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When push came to shove, Ed Tarbox couldn’t leave NK

June 27, 2012

By PAUL J. SPETRINI
pspetrini@ricentral.com

NORTH KINGSTOWN—Ed Tarbox stood on the showroom floor of his brand-new car dealership located on Quaker Lane in North Kingstown Friday afternoon and, for a moment, pondered all the obstacles he had to go through over the past nine years to make the 49,000-square foot complex a reality.
When Tarbox first considered moving his location from Post Road in 2004, he had no idea of knowing how much a stagnant economy would hurt the car-buying industry as a whole, how big a hit the Toyota brand itself would take thanks to a country-wide recall and PR mess and he could certainly have never predicted how much of an effect a series of natural disasters in Japan and Thailand would have on his service department, his brand and his dealership.
“I got very familiar with that spot above my bed wondering if I was doing the right thing,” Tarbox said Friday, on the eve of his new location’s official grand opening event.
Of course, those issues all pale in comparison to the struggles Tarbox’s potential move faced at the local level as a series of water supply issues made progress so slow that it took four years for Ed to go from the pre-application phase with the planning department to the point of actually breaking ground.
Through it all, Tarbox said, the temptations to leave North Kingstown were there—East Greenwich was just one surrounding community open to his business relocating there—but Ed could never quite pull the trigger to leave the only place his family business has called home for nearly 80 years.
And if you wonder how important that legacy is, stop by the showroom and take a look up. There are pictures and displays of the Tarbox and North Kingstown relationship up and down the walls and in and outside the corridors.
“Frankly, this town is where we wanted to be,” Tarbox said Friday, the eve of his official public grand opening celebration. “And because the town manager [Michael Embury] and the town planner [Jon Reiner] encouraged us to stay the course, we did so. We had other options and we chose to stay here because North Kingstown is where my family’s from.”
Tarbox’s new dealership has been open for a little less than two months and, already, business is booming at the site. In addition to selling over 200 new and used cars since the move, Tarbox estimates that his service department fills nearly 200 repair orders a day.
And, given the location’s close proximity to two major highways—it’s a stone’s throw away from Route 4 and on Route 2—the potential for future growth at the largest Toyota dealership in Rhode Island is even more dramatic.
It is, after all, the reason why Tarbox moved in the first place.
“Well, the new concept for car dealers to survive is you can’t just service the local communities that you’re in,” he said. “A car dealership needs to attract business from say Warwick, Cranston, Johnson and get considerations from those places so you need highway access that’s convenient.”
Add to that the fact that the former Post Road location was spread out over four buildings—each housing a separate part of the business—and it’s easy to see why Tarbox spent so much time planning the details on his new digs.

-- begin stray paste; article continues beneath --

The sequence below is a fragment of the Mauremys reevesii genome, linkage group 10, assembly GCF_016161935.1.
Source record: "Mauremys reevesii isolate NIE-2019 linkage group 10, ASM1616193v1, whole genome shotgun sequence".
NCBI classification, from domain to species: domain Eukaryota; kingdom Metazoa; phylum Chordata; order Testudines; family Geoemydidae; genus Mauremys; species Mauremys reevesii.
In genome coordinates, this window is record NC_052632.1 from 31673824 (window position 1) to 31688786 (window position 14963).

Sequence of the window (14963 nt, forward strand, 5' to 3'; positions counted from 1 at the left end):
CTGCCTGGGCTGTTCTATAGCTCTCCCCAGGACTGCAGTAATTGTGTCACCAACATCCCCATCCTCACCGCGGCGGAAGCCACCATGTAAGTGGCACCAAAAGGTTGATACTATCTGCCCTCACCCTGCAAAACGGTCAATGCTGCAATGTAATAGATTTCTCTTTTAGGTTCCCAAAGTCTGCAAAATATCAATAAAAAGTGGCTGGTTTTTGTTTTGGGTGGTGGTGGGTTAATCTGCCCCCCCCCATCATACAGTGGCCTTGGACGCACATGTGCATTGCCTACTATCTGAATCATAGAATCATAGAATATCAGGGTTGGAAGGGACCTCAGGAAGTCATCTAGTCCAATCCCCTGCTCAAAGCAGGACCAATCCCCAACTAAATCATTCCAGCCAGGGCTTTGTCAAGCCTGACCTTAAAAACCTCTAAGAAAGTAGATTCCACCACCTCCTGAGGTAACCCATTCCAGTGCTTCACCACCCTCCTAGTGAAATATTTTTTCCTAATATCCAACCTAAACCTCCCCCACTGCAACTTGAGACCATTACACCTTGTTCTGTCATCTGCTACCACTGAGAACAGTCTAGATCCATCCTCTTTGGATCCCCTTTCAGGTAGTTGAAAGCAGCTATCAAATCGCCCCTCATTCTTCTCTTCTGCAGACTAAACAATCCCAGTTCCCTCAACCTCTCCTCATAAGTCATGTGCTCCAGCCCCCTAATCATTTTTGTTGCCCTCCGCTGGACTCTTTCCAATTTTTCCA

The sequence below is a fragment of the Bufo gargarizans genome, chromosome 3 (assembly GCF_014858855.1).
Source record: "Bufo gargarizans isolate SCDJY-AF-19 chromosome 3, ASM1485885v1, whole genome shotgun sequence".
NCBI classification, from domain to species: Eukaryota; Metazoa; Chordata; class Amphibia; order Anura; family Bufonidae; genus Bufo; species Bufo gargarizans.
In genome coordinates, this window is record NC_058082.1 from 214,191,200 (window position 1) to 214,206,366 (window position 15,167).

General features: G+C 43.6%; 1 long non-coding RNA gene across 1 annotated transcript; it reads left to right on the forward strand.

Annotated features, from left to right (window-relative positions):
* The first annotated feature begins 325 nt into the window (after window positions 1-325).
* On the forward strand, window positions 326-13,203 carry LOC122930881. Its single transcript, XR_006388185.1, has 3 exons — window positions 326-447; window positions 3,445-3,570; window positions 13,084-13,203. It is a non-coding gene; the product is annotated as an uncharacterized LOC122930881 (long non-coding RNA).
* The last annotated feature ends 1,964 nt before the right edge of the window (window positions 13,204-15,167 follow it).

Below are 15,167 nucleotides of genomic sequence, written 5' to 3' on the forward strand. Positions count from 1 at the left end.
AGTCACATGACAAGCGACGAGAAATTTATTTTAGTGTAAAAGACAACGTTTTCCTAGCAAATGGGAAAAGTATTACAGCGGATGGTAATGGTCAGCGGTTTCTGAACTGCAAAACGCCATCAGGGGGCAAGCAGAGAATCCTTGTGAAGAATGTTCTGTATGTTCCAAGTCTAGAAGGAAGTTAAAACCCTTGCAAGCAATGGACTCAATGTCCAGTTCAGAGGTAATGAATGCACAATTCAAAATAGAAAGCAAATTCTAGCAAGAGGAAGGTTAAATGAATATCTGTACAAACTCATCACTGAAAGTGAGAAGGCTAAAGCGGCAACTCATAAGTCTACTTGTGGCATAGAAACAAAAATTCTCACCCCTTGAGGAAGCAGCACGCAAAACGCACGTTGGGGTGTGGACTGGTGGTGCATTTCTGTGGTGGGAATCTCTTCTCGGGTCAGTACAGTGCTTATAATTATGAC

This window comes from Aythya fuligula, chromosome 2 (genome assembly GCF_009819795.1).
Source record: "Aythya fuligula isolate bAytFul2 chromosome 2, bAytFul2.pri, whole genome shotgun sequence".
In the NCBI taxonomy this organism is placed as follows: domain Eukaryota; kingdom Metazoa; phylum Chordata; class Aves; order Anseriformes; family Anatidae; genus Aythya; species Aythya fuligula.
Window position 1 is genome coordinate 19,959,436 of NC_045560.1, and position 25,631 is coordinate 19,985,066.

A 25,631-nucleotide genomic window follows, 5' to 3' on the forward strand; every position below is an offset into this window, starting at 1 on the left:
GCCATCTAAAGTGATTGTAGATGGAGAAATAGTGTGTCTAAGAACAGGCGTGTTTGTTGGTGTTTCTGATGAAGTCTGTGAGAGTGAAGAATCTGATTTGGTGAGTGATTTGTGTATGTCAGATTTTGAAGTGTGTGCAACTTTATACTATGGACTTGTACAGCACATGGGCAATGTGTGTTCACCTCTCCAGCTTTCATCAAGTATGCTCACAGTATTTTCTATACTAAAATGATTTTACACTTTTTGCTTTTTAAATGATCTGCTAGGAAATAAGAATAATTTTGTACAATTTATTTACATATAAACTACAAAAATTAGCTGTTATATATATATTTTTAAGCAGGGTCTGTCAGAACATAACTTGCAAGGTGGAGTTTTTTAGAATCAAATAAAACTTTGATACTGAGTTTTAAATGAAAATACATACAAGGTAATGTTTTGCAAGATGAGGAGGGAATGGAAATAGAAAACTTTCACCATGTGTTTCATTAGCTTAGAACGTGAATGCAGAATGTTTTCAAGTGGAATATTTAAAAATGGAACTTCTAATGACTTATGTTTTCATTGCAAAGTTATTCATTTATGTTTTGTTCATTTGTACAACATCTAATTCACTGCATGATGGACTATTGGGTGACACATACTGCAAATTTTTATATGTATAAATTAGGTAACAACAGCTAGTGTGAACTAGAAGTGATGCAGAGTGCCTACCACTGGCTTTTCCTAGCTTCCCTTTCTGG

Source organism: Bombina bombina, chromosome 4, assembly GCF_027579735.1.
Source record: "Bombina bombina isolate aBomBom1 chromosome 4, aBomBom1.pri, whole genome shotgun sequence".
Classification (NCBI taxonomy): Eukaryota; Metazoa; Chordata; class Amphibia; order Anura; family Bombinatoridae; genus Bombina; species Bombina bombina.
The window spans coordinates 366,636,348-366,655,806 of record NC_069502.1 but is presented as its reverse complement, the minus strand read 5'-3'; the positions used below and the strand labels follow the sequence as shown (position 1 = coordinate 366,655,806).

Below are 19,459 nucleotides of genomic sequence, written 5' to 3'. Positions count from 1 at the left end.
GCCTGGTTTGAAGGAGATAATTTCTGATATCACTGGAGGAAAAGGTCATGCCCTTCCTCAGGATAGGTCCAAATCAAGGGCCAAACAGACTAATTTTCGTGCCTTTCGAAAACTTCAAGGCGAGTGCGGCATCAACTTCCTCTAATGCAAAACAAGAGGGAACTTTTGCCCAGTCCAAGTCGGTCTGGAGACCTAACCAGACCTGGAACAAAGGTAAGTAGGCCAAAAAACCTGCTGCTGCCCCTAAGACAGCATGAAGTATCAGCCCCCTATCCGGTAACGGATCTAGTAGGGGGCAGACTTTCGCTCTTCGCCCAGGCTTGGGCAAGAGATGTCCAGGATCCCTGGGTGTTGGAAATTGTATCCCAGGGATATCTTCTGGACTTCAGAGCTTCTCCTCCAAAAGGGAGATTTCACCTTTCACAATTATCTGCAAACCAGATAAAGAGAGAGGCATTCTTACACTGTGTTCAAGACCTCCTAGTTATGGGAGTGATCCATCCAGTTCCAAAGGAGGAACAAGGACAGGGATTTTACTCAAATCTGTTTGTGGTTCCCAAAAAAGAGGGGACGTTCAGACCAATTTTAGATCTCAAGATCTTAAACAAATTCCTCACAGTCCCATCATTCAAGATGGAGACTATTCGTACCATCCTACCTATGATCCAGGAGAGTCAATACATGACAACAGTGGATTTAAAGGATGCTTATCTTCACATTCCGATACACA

It had to be just right, right from the start.
Gone were some of the tentpoles of the car-buying business—instead of desks for his sales staff, they now work at rounded tables to foster a friendlier atmosphere with customers and instead of having sales managers hide behind Wizard of Oz-type enclosures, they’re right next to their staff members and can interact with said customers directly.
In their place are a variety of small details most customers might not even notice but Tarbox feels sets his dealership apart.
They include a number of quiet areas where his customers can sit while they wait for their vehicles to be serviced, free internet access, a snack area, play areas for children, a glass elevator connecting all three floors, a painted service station that resembles 80 years of Tarbox history and even a small salon offering manicures while you wait.
And that doesn’t even include the large number of behind-the-scenes details Tarbox has installed to make his new location as eco-friendly as it can be.
In all, the new location has plenty of reasons for potential car buyers to stop in, not the least of which is the location itself.
Whether or not they do, Tarbox said, will determine how successful the move ultimately proves to be.
“I’ve got two fantastic brands and it didn’t take Toyota long to bounce back but the industry is far from where it needs to be,” he said. “Just in the United States we were selling 16 million vehicles and Rhode Island would sell 70 thousand. Rhode Island last year sold about 35 thousand. This year, maybe we’ll be around 45 thousand so we’re far from where we need to be.”
Still, Tarbox said, there’s reason to be optimistic.
“We’ve bounced back with Toyota and with the new facility,” he said. “We’re already the No. 1 Toyota dealer in the state of Rhode Island and this year we’re going to equal our best year at the old store so already the facility is paying for itself.”
So far, the move has come with its own challenges—early on, Tarbox found out he would have to buy four golf carts for his sales staff to get around the massive inventory lot and it took time to figure out how to use the building’s air conditioning unit—but, like he did in the nine years he planned the project, Tarbox is taking each day as it comes and remains positive about tomorrow.
“It’s a great feeling until the mortage comes through every month,” Tarbox said with a smile on his face.

Source 
Southern Rhode Island Newspapers
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